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Child maltreatment and adult criminal behavior: Criminal thinking as a mediator

Lorraine E Cuadra, University of Nebraska - Lincoln


Child maltreatment is a widespread societal problem that has been linked to a multitude of negative psychological and behavioral consequences for adult victims. In the area of criminal behavior, research suggests that individuals with a history of child maltreatment have a higher likelihood than non-maltreated individuals of being arrested as adults for criminal offenses. While the existing literature highlights the long-term criminal correlates of child maltreatment, simply knowing the bivariate relationship between child maltreatment and adult criminal behavior does not provide a thorough understanding of this association. An important next step is to reveal the processes by which child maltreatment is related to adult criminal behavior. Examination of the literature reveals that cognitive distortions (i.e., inaccurate attitudes, thoughts, or beliefs) are important correlates of both child maltreatment and adult criminal behavior. Based on these findings, the present study examined whether the relationship between child maltreatment and adult criminal behavior is mediated by a specific class of cognitive distortions, termed criminal thinking styles (e.g., sense of entitlement, poor problem-solving ability, rationalization and minimization). In order to accomplish these objectives, individual pathways were explored between cognitive factors and (a) child maltreatment and (b) adult criminal behavior, followed by analyses of the mediating role of cognitive factors in the relationship between child maltreatment and adult criminal behavior.^ Participants for this study include 338 recently adjudicated adult males from a Midwestern state correctional facility. Results suggest that a history of child maltreatment may influence the commission of criminal behaviors in adulthood through criminal thinking styles. Additional analyses revealed a significant relationship between childhood sexual abuse and sexual offenses as well as a history of child physical abuse and physical neglect and endorsing criminal thinking styles such as entitlement, mollification, and cut-off. Furthermore, cognitive indolence, power orientation, and mollification were significantly linked to sexual offenses while entitlement was related to violent/non-sexual offenses. However mediation was not demonstrated with these variables. Limitations of this study and suggestions for future directions are discussed. Furthermore, a discussion of clinical implications is provided. ^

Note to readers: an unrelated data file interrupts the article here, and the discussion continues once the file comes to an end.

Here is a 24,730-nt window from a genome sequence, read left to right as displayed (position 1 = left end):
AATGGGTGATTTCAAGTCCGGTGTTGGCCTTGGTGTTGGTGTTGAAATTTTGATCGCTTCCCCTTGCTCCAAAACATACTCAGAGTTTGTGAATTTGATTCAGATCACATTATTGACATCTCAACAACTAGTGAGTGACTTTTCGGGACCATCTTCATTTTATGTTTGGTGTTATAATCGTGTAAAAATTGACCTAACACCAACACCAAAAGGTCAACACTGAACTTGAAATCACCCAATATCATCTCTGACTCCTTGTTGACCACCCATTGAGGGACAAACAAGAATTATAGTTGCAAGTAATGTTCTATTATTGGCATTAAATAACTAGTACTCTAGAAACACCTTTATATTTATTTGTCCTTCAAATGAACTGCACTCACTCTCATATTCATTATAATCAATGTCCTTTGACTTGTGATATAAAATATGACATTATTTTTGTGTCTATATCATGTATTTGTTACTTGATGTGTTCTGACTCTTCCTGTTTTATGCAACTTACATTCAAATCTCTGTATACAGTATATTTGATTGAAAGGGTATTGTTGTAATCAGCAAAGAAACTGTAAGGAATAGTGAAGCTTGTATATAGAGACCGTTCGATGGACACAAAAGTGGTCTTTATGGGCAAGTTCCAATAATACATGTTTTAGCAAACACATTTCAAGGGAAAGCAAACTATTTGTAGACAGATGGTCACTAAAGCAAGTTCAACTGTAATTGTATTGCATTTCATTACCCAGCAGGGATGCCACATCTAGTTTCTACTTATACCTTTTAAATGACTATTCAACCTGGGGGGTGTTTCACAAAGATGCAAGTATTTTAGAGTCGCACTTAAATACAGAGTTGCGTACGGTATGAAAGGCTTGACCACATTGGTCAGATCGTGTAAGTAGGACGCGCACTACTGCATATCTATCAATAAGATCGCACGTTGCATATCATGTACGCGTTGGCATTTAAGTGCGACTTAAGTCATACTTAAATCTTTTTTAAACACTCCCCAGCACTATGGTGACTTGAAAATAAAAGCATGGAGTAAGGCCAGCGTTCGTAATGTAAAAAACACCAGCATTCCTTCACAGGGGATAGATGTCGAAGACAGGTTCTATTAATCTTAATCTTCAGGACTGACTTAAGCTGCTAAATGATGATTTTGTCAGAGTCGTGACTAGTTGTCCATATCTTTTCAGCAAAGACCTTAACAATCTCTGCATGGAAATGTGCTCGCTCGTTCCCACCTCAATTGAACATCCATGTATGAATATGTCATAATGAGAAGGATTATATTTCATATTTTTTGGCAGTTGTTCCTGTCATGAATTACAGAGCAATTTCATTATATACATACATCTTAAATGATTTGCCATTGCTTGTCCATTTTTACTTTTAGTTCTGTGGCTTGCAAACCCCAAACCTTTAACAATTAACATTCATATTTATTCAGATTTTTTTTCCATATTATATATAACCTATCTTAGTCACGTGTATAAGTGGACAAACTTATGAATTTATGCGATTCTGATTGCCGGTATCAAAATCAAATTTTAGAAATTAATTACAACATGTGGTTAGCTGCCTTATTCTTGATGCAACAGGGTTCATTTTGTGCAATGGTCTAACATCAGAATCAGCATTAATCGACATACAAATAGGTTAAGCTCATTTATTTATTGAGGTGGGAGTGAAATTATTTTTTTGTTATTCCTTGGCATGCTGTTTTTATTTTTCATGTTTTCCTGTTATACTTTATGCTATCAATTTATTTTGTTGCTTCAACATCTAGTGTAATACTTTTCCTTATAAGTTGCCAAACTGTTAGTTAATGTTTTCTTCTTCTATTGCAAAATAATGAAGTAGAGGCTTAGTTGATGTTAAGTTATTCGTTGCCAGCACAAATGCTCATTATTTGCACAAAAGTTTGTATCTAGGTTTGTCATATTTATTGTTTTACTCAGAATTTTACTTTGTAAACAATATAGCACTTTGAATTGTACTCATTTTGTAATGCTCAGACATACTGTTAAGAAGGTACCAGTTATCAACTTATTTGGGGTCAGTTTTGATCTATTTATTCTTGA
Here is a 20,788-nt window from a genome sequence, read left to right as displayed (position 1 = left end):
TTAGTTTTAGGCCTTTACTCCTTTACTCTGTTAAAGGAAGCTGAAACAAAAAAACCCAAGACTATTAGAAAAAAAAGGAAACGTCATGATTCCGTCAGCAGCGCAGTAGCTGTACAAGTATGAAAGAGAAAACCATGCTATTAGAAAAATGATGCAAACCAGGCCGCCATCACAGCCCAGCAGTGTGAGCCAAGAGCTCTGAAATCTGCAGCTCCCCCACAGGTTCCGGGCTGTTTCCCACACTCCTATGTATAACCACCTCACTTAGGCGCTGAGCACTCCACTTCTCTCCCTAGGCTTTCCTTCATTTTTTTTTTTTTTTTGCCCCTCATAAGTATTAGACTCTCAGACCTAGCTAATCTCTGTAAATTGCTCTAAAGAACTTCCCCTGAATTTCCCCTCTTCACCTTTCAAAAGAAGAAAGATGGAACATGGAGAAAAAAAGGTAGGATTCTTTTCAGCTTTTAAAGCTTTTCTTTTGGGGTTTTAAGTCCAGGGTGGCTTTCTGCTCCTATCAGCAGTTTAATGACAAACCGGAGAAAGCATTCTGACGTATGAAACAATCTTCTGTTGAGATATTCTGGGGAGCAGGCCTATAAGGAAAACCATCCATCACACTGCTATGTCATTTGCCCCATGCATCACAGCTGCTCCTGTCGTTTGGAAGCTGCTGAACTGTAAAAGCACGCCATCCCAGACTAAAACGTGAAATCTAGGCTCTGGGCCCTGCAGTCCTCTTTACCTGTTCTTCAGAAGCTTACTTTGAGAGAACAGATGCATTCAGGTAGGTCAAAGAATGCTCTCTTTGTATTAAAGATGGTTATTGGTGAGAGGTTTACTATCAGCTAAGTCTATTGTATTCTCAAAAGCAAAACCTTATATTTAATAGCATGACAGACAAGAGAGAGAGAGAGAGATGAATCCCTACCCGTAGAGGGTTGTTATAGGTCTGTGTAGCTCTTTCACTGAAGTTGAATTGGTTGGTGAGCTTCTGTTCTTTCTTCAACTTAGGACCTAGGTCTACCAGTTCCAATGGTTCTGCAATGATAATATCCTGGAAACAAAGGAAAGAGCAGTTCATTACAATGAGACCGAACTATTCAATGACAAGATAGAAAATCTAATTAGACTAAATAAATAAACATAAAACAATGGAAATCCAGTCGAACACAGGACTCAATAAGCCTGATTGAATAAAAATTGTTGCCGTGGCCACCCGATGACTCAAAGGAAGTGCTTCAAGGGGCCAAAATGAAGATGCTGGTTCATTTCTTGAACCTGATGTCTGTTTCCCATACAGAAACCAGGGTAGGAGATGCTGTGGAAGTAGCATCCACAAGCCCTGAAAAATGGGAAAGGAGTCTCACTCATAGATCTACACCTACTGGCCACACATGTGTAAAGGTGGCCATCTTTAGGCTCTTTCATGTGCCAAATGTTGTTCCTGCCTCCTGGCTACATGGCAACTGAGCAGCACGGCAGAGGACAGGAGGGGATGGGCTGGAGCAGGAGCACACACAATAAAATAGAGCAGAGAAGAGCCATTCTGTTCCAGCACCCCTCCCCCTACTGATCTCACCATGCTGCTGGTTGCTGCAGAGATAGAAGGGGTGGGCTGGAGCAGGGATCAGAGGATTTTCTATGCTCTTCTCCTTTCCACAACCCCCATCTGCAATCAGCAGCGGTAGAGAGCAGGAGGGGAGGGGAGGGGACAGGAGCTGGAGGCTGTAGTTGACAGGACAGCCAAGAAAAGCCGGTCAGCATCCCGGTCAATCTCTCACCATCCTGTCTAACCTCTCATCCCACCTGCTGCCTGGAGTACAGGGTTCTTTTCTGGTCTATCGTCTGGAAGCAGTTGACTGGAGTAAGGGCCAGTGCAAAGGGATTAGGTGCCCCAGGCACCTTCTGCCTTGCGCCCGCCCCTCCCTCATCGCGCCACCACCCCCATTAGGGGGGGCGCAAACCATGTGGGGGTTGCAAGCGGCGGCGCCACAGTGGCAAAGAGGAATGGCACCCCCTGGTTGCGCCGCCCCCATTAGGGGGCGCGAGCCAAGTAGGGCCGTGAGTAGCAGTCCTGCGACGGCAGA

Subject Area

Psychology, Clinical|Sociology, Criminology and Penology

Recommended Citation

Cuadra, Lorraine E, "Child maltreatment and adult criminal behavior: Criminal thinking as a mediator" (2007). ETD collection for University of Nebraska - Lincoln. AAI3293888.